TRU theatre student Melissa-Allyson Lyons in The 25th Annual Putnam Spelling Bee

PHOTO BY FIONA BROWN

Fiona Brown, Contributor  Ω

Western Canada Theatre invites you to join their last performance of this season. The group’s latest play will be taking place at the Pavilion and will involve participation from four audience volunteers. Titled The 25th Annual Putnam Spelling Bee, the play is a hilarious musical comedy by Rebecca Feldman with music and lyrics by William Finn. It stars six unique children (played by adults) and three quirky grown-ups.

Melissa-Allyson Lyons is a theatre student at Thompson Rivers University. She plays the role of Marcy Park who placed ninth at last year’s National Spelling Bee. Her character is a magnified version of a typical over-achiever who is great at everything (and who eventually learns how to be much more nonchalant by the end of the show).

Although Lyons does not entirely relate to Marcy’s perfectionist persona, she does believe that audiences will find glimpses of themselves or someone they have encountered in several of the personalities onstage.

Lyons is relatively new in the acting community, at least in comparison to her colleague Greg Armstrong-Morris, although both are newly part of the Western Canada Theatre group.

Morris plays William Barféewho lacks social graces but was a finalist in the spelling bee the previous year and eliminated due to an unfortunate incident. He is competing again using his successful “magic foot” trick where he uses his foot to spell out the letters of the word. During the competition Barfée encounters a ‘sticky’ situation and develops a crush for another competitor.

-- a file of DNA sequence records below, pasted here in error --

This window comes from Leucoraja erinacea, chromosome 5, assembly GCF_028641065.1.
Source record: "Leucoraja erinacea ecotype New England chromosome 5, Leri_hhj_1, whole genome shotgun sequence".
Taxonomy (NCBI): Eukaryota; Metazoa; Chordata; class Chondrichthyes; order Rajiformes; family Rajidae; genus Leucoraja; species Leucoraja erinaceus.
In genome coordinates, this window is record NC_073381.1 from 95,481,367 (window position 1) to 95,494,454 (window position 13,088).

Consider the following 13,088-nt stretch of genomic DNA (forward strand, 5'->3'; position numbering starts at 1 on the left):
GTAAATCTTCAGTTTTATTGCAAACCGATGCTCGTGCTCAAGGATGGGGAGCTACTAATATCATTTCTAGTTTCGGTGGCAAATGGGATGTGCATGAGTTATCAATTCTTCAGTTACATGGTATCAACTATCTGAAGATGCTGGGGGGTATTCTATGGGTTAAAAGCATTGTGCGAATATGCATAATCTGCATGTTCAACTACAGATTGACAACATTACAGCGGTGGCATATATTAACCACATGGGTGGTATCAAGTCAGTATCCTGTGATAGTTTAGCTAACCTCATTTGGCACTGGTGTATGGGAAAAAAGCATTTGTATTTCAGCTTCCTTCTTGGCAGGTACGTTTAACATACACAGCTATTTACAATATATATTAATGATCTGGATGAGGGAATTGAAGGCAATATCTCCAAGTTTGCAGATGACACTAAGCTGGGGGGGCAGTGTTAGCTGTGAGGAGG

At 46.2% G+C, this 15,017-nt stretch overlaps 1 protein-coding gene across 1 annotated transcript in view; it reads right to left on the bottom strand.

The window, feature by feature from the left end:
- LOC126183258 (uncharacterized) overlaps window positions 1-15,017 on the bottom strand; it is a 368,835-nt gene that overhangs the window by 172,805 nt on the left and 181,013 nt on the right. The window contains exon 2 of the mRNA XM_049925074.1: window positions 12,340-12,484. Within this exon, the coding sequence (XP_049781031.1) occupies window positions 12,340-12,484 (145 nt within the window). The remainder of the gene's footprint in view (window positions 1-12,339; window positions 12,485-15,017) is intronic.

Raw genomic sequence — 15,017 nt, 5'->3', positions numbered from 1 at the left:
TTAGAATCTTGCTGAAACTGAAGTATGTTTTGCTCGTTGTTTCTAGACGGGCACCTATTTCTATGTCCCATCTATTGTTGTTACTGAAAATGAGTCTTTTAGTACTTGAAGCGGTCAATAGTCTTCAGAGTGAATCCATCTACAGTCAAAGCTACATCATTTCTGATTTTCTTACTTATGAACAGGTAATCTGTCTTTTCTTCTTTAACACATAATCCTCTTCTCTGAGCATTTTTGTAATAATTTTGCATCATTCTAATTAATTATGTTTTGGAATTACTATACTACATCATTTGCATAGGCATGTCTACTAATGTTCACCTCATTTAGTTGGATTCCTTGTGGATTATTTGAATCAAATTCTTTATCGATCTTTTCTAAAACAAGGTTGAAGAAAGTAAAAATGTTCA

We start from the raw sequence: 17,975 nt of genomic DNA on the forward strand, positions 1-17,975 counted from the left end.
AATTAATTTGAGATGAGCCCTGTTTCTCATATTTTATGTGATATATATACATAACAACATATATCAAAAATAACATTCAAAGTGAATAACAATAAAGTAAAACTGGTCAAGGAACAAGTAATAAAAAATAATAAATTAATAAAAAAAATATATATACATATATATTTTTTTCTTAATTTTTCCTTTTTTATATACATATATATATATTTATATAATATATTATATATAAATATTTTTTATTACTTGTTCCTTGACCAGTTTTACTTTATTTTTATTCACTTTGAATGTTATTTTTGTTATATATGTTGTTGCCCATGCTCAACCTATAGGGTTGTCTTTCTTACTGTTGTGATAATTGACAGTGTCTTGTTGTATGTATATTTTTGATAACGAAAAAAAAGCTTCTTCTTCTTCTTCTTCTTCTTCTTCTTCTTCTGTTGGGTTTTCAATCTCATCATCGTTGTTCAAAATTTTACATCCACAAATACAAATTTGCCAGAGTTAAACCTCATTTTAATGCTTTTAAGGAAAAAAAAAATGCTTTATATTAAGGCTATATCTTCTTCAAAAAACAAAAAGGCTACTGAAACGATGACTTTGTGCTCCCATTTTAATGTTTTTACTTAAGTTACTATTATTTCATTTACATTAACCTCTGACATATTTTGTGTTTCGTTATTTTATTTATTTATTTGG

The show consists of songs with titles like My friend the dictionary, I’m not that smart, My unfortunate erection and others that identify the characters’ various challenges.

Lyons and Morris seem to be enjoying themselves. Morris says they learn a lot from one another, whether it’s Lyons having the opportunity to learn from an actor with more experience, or Morris learning from Lyons’ younger perspective.

Each promotes the importance of having an education in theatre. They believe it helps prepare individuals for the intricacies of the stage. It is what gives actors a foundation to build new experiences.

Acting, Lyons and Morris agree, has to be your passion. Lyons says she does not know what else she would pursue if she were not acting, and Armstrong-Morris admits he has tried other interests but always returns to the craft. Although he is not sure of his next project he is optimistic something will turn up, and says not knowing is part of the excitement of his career path.

Take a break from exams and go out and celebrate the end of term by sharing in the laughter of The 25th Annual Putnam Spelling Bee from Apr. 19 to May 5.

Tickets are available at the Kamloops Live Box Office at 1025 Lorne St., 250-374-5483, www.kamloopslive.ca.